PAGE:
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500 new cases reported this year

NOUMÉA, New Caledonia (Oceania Flash, Feb. 5, 2009) - The epidemic of the mosquito-borne dengue fever has now reached the threshold of some 500 new cases since the beginning of this year, local authorities said.

Health and social department authorities are particularly worried at the progression rate of the fever cases, which only counted less than 400 at the end of January and is now bordering 500 a little less than one week later.

The other concern is the combination of the quasi-endemic serotype 1 of the virus and the newly-arrived serotype 4, to which residents have not been exposed for the past thirty years, which makes them more vulnerable, especially if they have already been infected a first time by the type 1 virus.

Since last year, the trend in the prevalence, in terms of serotype, also seems to have inverted: from the type 1 (over 1,100 cases last year), it is now the type 4 which is responsible for most cases.

The epidemic hotspots seem to centre on the capital Nouméa and its greater area, as well as the Southern part of the main island.

Since last year, when the type 4 virus appeared, awareness campaigns and targeted spraying of insecticides do not seem to have had a significant impact on the progression rate of the disease.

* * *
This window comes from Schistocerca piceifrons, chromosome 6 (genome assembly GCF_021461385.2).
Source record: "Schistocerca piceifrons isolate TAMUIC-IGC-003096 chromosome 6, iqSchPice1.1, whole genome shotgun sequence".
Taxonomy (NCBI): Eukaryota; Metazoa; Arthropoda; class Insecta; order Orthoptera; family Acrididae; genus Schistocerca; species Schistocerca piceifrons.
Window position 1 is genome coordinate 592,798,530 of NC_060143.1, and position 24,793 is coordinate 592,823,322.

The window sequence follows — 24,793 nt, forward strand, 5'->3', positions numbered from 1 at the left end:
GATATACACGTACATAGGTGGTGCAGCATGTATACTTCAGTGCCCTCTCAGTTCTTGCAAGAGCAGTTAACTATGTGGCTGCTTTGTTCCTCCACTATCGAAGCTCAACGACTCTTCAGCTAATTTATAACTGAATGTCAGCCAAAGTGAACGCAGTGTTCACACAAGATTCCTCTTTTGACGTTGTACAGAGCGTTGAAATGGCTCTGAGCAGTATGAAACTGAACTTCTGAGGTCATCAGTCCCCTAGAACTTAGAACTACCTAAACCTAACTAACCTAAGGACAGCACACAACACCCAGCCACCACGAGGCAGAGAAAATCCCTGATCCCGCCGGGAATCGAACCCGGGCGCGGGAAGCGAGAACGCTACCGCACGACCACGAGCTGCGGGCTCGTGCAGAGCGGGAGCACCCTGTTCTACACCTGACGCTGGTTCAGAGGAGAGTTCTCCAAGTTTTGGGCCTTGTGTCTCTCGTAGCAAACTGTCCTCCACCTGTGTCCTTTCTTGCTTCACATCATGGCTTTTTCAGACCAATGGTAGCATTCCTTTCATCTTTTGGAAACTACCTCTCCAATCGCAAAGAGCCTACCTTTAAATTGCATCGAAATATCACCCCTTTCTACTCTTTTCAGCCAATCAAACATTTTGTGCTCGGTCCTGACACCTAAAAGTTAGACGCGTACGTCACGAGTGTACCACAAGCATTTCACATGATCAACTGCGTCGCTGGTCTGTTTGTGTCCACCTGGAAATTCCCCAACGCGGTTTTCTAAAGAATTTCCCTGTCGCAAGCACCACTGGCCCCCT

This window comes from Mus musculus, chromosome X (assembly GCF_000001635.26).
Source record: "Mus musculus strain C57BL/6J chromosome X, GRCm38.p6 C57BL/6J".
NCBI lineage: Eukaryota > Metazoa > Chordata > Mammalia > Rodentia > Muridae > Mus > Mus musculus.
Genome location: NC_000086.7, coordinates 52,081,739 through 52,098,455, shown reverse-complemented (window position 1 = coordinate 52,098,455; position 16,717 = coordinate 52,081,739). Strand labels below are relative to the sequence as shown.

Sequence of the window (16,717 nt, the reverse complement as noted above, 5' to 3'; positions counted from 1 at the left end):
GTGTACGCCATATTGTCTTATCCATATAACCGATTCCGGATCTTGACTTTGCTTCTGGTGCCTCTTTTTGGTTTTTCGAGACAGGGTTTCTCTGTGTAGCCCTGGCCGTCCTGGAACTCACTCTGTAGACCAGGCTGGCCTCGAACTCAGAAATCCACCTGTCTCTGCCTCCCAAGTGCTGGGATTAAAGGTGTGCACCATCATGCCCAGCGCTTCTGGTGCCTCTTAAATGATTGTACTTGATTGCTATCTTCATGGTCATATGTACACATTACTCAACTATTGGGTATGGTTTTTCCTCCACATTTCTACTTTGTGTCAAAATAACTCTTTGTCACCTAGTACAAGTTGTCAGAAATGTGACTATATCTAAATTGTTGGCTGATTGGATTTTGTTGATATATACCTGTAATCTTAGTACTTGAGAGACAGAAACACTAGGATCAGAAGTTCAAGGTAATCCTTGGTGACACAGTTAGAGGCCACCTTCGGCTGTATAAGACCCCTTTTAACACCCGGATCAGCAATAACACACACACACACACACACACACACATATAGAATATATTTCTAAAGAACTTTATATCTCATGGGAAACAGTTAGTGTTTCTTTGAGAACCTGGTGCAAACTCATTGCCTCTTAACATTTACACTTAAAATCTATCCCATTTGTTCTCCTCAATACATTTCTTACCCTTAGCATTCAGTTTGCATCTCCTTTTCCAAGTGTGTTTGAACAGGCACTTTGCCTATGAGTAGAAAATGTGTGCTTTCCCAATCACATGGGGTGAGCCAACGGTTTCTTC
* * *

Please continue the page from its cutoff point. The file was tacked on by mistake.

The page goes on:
However, authorities have once again stressed this week that in order for any campaign to be effective, it must have the full support of the population, especially for all still waters spots (which are potential breeding sites for the vector mosquito’s larvae) to be cleaned and any bushy area in compounds also eradicated.

Since last year, the type 4 dengue fever has also appeared on a larger scale in neighboring Fiji islands, Samoa, American Samoa, Kiribati and Palau.

Since last year also, New Caledonian authorities have stepped preventive measures to detect any imported case of dengue.

The measures include heat-sensitive cameras that are now screening inbound passengers at the Nouméa-La Tontouta International airport.

Any passenger with a detected unusually high body temperature is approached by health officials and asked to fill in a form and to get immediate medical attention.

In Wallis and Futuna, another French Pacific territory which has a lot of connections with New Caledonia (about 20,000 Wallisians and Futunians reside permanently in New Caledonia), the first three cases of dengue have been reported during the second half of January.

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